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April 28, 2010


Hello, Wednesday!

Are you watching DWTS? I never saw The Bachelor (but of course have seen Clean House a bazillion times) so I was glad Niecey got to stay. She's funny.

So, I may have to pause re-reading The Trial and move directly to a big glossy pile of Us Weekly. Based on my day yesterday, it seems Josef K. and Fräulein Laürie work at the same bank. Whoops. It could have been worse, though... I could have woken up today to discover I was a big bug. As I went into the bathroom to brush my teeth this morning, I noticed with relief that I hadn't transformed into a giant roach. I brushed, I double-checked the mirror for stray antennae, fed the cats and sat finally to write and all I could think was, "Today is a good day because I woke up and I'm not an insect."

Then I thought, "Oh, what do I know? It's not even quarter 'til five in the morning. This day hasn't even turned on for most people. I could still be a bug by day's end." We'll see how it turns out... everyone loves a mystery!

Kafka is weird and tangled and I enjoy him but maybe this one was way too close to home. I have him in my purse just in case. Maybe we'll hang out at lunch and spin conspiracy theories. Or maybe I'll catch up on my Entertainment Weekly instead.

So, when I was in the shower (where I do my best thinking) I was wondering why TV seems less scary/real to some folks than books. (I'm the exact opposite -- too much CSI or Dexter gives me nightmares and keeps me awake all night hearing imaginary scary noises.) (Even though I like those shows.) (Parenthetical, parenthetical.)

Do you think it's because books feel more intimate than TV? More persuasive? Do books make more of an impression because they take more time to get through? I read a study once that said your body burns more calories reading a book than watching TV. Maybe you get more wrapped up in a book, mentally and physically. Maybe I am way too curious about this subject and need to move on.

Here's another question: When it comes to entertainment are you a re-visitor or always a first-timer? I got a comment from a reader last week (I can't find the actual comment because it's been commentageddon around here lately with the book giveaways and stuff) but it said something like:

I never go back and re-read books or watch movies again, life is too short to waste time on something I've already read or seen when there is more out there to experience.

That is a whole new way of approaching the world, and I honestly had never thought of it, not with my beloved books and favorite movies. (Sure I'll happily never revisit many epochs of my fashion sense or 98.99999% of the stupid stuff I have done while dating) but never re-read a book? It almost made me sad! It's the exact opposite of my nature ... I want to hold on to things I've loved, they're comforting to me.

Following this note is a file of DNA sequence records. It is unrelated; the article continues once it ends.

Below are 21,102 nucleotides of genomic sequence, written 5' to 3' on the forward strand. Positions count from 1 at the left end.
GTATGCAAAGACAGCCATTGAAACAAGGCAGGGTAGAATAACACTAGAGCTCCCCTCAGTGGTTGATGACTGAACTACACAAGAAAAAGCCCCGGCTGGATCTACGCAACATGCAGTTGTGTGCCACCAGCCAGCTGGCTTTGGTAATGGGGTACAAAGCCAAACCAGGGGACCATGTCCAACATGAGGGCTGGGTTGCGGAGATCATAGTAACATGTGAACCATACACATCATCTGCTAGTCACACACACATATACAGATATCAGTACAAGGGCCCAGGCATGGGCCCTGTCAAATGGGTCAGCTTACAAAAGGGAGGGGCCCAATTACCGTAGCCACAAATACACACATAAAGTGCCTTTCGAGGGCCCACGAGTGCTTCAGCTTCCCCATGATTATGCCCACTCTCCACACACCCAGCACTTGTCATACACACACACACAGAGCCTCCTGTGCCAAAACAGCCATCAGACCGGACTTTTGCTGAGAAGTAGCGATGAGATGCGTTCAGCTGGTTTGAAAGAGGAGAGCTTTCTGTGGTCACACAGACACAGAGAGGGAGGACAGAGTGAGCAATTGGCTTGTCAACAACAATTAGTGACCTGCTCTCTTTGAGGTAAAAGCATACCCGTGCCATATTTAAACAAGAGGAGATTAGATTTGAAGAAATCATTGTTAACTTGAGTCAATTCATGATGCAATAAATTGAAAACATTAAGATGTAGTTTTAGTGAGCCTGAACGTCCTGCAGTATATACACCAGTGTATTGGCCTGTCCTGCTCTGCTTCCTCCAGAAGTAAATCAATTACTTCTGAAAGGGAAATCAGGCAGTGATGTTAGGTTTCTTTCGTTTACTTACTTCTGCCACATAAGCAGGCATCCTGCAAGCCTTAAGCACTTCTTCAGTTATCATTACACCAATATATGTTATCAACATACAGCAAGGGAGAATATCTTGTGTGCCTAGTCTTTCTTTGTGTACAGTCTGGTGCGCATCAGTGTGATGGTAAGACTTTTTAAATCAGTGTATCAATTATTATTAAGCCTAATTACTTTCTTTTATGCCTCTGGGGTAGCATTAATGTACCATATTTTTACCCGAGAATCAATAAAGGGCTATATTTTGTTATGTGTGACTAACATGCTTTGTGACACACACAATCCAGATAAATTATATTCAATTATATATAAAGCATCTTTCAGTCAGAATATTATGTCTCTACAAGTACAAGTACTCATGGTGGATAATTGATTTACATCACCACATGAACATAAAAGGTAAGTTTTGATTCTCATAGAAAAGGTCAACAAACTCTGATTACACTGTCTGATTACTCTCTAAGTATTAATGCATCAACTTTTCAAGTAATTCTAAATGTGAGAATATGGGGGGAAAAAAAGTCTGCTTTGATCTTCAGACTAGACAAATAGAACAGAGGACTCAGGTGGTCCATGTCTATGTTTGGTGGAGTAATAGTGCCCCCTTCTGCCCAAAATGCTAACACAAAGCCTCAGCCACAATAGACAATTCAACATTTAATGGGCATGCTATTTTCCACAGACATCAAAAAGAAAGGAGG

But it's an interesting take on life, the idea that re-visiting is wasting time you could spend doing something new. So -- what do you think? Do you think life is all about moving on to the next new thing? Is re-reading time wasted or time well-spent? (Obviously there is no right answer, it's all opinion and personal preference. I'm just curious about you.)

Maybe I am hopelessly antiquated, but I love the feeling of revisiting an old book or movie. I reach for my well-worn favorites a lot -- The Stand, Gone with the Wind, anything by Michael Crichton (especially Timeline), The Awakening, Le Divorce, Rage of Angels (I love me some Sidney Sheldon!) Picking up an old favorite is like visiting with an old friend. I do this with movies, too. There's very little in my life that can't be remedied by watching The Princess Bride in my pajamas. Other movies I watch over and over are The Bourne movies, Wag the Dog, French Kiss, Under the Tuscan Sun, Volver, The Sound of Music, anything by John Hughes.

I can't imagine my life without many happy years of The Sound of Music ahead! Then again, I can eat the same thing for lunch every day for a week. And I park my car in the same spot most days. And I still have books from the 9th grade. I am a creature of habit, definitely. The good part is I know every word to every song in The Sound of Music. The downside is maybe I do not embrace all changes as quickly as I'd like.

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Best email I got all week:

From: Samantha D. Tuesday, April, 27, 2010 at 11:49:19

I don't know how to leave a comment but I wanted to say if you ever get a copy of the book "Men Who Want Women Who Knit" - well I'll take one of those!!! :)

That had me cracking up all day long.

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Best comment yesterday:

time4mercy wrote: And now for something completely different: on your recommendation, I ordered some Dr. Bronner's soap. Haven't tried it yet, but it smells lovely. I was just wondering -- does it always come with Free Bonus Crazytalk on every bottle?? :)

It does! All the astrocrazy is completely free, actually I saw a great documentary once on the whole Dr. Bronner's family and it was FASCINATING. I'm pretty sure the documentary I saw was this one: Dr. Bronner's Magic Soapbox. It went into all the tales of how he escaped a mental asylum and went on to create this really cool soap world.

I loved it because it reminded me that even when life is nuts and you're in a mental institution it is possible to escape and create something so smellgood and feelgood that it can clean both your hair and your floors. Amen to the promise of possibility! Or so says Fräulein Laürie.

Posted by laurie at April 28, 2010 6:38 AM